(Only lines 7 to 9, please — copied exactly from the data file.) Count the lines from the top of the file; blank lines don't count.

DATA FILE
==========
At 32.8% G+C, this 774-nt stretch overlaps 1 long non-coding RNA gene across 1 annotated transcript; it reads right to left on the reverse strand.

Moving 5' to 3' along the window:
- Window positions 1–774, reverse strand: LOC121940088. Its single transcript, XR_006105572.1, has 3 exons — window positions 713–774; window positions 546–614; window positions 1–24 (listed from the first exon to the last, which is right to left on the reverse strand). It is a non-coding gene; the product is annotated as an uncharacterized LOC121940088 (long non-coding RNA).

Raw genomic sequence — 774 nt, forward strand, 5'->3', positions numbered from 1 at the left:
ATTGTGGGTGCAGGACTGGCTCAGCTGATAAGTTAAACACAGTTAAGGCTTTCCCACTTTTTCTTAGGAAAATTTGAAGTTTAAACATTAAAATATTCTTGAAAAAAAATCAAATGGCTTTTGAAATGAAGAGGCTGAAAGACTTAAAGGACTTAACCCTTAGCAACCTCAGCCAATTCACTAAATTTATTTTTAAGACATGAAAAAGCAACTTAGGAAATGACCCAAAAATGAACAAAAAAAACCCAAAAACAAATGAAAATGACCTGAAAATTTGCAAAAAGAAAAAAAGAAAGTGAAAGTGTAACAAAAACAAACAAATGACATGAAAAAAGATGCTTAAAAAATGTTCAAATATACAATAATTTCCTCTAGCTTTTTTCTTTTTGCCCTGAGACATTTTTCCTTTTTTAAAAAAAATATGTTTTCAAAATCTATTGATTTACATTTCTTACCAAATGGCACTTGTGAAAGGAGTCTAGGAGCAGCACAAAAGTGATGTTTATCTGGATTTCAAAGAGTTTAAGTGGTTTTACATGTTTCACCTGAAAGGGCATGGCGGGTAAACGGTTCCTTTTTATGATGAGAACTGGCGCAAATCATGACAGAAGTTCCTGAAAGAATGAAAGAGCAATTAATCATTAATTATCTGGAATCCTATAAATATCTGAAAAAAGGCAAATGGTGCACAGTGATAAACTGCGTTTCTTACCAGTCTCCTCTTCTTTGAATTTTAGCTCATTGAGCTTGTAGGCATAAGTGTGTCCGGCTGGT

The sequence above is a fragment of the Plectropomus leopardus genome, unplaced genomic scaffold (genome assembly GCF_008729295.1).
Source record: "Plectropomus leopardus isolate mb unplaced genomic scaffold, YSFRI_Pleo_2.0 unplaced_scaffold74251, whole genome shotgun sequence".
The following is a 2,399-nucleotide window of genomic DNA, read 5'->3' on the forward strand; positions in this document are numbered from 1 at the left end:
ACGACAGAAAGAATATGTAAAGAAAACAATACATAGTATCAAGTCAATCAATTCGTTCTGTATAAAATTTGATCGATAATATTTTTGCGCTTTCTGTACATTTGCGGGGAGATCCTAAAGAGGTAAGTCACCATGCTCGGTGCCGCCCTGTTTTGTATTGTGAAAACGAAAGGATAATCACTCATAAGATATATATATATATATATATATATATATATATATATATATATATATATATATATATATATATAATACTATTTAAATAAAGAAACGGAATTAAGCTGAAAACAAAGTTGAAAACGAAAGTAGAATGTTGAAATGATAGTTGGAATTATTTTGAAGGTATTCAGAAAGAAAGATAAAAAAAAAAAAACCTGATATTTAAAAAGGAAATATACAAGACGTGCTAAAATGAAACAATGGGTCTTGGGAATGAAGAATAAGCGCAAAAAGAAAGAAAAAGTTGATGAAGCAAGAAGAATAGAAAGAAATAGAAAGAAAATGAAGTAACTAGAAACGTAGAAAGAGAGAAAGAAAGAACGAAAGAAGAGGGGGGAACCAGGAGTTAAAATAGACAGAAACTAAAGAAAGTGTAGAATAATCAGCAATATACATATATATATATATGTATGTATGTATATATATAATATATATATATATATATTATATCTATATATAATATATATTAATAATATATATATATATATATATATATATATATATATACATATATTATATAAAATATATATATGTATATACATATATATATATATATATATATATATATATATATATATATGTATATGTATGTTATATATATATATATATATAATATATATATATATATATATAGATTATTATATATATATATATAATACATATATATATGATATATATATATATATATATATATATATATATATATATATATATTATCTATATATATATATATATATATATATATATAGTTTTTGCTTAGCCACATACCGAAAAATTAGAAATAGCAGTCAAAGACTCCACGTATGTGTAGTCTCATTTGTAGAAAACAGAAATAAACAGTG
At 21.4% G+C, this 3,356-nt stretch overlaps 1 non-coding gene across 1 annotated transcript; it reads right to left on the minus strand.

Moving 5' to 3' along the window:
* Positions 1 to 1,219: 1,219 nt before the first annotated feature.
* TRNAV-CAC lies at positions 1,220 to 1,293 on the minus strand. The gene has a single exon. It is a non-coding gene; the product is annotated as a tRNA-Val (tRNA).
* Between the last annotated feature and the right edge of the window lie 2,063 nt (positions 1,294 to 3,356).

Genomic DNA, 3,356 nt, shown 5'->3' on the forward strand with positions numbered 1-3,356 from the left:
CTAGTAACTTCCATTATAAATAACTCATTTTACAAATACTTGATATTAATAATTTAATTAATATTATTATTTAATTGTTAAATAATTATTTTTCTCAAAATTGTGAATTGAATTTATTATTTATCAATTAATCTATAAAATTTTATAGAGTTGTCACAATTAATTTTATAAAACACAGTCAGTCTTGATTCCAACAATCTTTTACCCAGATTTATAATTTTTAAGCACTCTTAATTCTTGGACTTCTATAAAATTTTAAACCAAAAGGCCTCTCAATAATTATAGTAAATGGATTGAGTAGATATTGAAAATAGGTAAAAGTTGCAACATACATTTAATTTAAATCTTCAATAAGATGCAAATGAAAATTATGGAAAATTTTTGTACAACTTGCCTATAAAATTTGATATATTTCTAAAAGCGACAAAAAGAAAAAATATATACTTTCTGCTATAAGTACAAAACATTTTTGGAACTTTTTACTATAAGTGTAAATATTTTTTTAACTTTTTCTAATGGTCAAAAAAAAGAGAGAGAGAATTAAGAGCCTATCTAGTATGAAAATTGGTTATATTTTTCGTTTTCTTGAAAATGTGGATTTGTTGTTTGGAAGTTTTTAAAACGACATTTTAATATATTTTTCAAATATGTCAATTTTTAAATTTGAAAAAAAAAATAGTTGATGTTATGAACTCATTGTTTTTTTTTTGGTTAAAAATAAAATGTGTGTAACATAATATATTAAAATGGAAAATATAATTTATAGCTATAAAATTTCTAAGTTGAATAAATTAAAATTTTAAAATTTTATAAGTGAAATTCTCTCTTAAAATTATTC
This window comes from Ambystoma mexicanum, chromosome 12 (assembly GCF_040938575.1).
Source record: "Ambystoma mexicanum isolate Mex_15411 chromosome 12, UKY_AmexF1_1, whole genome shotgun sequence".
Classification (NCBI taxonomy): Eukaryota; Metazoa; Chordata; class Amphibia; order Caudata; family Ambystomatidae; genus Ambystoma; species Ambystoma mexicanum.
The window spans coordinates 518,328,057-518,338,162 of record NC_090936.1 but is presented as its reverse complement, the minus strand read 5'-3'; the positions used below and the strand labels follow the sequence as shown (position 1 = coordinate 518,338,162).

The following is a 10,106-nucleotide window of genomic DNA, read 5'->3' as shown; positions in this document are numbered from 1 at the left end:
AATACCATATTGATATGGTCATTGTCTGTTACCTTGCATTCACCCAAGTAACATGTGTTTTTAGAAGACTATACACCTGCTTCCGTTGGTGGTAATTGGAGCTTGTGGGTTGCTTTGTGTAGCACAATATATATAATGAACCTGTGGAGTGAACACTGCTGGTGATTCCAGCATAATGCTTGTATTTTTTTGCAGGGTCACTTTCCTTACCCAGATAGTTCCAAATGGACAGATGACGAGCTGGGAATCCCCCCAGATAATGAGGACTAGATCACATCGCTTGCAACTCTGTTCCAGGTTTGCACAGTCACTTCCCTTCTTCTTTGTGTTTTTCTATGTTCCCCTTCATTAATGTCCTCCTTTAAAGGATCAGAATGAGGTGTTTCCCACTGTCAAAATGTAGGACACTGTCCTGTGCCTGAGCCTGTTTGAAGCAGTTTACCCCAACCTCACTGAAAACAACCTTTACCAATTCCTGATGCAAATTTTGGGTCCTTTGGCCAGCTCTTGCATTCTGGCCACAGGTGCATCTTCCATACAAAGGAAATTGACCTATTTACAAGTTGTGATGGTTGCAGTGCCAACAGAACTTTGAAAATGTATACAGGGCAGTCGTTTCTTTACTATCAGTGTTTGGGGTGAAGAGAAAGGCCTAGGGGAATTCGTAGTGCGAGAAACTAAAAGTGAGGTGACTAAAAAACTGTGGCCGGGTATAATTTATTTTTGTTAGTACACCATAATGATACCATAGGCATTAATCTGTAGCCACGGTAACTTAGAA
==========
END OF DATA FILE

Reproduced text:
Source record: "Plectropomus leopardus isolate mb unplaced genomic scaffold, YSFRI_Pleo_2.0 unplaced_scaffold74251, whole genome shotgun sequence".
The following is a 2,399-nucleotide window of genomic DNA, read 5'->3' on the forward strand; positions in this document are numbered from 1 at the left end:
ACGACAGAAAGAATATGTAAAGAAAACAATACATAGTATCAAGTCAATCAATTCGTTCTGTATAAAATTTGATCGATAATATTTTTGCGCTTTCTGTACATTTGCGGGGAGATCCTAAAGAGGTAAGTCACCATGCTCGGTGCCGCCCTGTTTTGTATTGTGAAAACGAAAGGATAATCACTCATAAGATATATATATATATATATATATATATATATATATATATATATATATATATATATATATATATAATACTATTTAAATAAAGAAACGGAATTAAGCTGAAAACAAAGTTGAAAACGAAAGTAGAATGTTGAAATGATAGTTGGAATTATTTTGAAGGTATTCAGAAAGAAAGATAAAAAAAAAAAAACCTGATATTTAAAAAGGAAATATACAAGACGTGCTAAAATGAAACAATGGGTCTTGGGAATGAAGAATAAGCGCAAAAAGAAAGAAAAAGTTGATGAAGCAAGAAGAATAGAAAGAAATAGAAAGAAAATGAAGTAACTAGAAACGTAGAAAGAGAGAAAGAAAGAACGAAAGAAGAGGGGGGAACCAGGAGTTAAAATAGACAGAAACTAAAGAAAGTGTAGAATAATCAGCAATATACATATATATATATATGTATGTATGTATATATATAATATATATATATATATATTATATCTATATATAATATATATTAATAATATATATATATATATATATATATATATATATATACATATATTATATAAAATATATATATGTATATACATATATATATATATATATATATATATATATATATATATATGTATATGTATGTTATATATATATATATATATAATATATATATATATATATATAGATTATTATATATATATATATAATACATATATATATGATATATATATATATATATATATATATATATATATATATATATATTATCTATATATATATATATATATATATATATATAGTTTTTGCTTAGCCACATACCGAAAAATTAGAAATAGCAGTCAAAGACTCCACGTATGTGTAGTCTCATTTGTAGAAAACAGAAATAAACAGTG